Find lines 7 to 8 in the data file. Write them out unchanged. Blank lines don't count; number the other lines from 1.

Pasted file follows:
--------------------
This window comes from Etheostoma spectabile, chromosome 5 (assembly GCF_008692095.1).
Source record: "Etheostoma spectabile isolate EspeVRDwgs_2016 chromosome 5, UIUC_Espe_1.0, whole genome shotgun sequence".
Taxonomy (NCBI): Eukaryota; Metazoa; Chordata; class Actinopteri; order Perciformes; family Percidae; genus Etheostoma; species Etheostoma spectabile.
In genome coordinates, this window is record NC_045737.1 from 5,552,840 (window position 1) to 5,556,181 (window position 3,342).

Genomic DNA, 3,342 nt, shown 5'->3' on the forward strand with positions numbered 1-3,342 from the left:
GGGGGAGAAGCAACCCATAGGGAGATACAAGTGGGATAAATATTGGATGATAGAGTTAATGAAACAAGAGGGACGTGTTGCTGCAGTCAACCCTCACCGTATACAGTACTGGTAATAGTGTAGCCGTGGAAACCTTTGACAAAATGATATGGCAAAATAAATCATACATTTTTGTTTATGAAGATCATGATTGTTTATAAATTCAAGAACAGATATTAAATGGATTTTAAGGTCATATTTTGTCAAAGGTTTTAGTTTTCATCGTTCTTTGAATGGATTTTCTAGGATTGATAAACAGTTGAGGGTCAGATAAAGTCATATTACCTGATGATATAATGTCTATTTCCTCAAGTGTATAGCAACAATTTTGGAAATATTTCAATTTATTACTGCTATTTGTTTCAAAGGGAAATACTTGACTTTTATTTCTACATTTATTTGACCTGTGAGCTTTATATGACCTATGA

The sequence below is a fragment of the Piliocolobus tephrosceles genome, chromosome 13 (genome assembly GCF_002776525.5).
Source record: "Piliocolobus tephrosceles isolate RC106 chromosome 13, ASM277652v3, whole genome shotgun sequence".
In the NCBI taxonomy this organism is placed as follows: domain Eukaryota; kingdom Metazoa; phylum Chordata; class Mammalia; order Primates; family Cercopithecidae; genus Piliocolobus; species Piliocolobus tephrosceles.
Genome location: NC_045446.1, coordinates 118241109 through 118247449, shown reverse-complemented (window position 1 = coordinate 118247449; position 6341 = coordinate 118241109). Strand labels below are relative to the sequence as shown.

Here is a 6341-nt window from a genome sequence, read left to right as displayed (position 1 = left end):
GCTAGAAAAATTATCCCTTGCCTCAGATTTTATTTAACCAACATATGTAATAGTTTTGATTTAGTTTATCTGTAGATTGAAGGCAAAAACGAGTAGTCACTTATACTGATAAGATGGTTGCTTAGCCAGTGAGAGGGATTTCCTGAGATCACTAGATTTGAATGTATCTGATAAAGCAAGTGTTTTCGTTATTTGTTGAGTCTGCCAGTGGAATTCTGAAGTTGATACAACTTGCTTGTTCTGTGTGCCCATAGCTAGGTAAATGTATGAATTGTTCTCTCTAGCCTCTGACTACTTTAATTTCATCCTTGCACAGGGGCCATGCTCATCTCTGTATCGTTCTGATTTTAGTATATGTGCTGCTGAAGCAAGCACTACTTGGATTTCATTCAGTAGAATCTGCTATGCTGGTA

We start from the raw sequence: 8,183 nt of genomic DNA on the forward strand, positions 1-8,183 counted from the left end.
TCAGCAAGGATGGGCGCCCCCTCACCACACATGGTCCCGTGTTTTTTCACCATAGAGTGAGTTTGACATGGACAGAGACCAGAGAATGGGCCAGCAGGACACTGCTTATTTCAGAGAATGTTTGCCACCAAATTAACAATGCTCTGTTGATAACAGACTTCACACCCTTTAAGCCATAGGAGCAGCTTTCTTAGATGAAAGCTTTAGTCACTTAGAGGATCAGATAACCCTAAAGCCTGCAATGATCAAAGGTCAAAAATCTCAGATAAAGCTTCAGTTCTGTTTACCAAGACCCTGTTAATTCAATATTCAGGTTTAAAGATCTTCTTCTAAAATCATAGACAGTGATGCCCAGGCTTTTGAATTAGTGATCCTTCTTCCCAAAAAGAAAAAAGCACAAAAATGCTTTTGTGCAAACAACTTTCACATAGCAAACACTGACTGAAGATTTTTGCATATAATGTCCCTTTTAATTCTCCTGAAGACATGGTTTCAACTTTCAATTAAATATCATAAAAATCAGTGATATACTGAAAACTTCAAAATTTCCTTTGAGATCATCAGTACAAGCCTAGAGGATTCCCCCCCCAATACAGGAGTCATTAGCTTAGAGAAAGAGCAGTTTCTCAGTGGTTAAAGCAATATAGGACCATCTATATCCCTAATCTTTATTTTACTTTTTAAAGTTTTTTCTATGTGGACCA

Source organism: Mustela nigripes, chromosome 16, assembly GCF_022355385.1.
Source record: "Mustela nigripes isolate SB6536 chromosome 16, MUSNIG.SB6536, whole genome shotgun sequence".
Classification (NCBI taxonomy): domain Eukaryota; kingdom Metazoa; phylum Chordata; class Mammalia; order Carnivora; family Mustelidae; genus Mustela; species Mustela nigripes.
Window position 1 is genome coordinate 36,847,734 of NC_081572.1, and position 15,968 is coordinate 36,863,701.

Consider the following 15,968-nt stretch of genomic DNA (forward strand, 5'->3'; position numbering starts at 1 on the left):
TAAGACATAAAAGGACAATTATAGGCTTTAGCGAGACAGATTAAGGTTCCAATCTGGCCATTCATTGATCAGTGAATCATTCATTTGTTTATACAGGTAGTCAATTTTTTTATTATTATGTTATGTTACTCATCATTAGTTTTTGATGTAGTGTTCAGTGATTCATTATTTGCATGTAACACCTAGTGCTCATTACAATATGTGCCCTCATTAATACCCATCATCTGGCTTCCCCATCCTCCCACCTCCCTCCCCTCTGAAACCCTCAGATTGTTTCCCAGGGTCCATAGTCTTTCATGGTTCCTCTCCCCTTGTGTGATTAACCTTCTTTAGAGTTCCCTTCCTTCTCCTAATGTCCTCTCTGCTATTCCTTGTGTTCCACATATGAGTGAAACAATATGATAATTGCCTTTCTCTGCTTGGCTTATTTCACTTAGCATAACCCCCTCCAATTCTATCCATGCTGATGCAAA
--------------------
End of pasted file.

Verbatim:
The sequence below is a fragment of the Piliocolobus tephrosceles genome, chromosome 13 (genome assembly GCF_002776525.5).
Source record: "Piliocolobus tephrosceles isolate RC106 chromosome 13, ASM277652v3, whole genome shotgun sequence".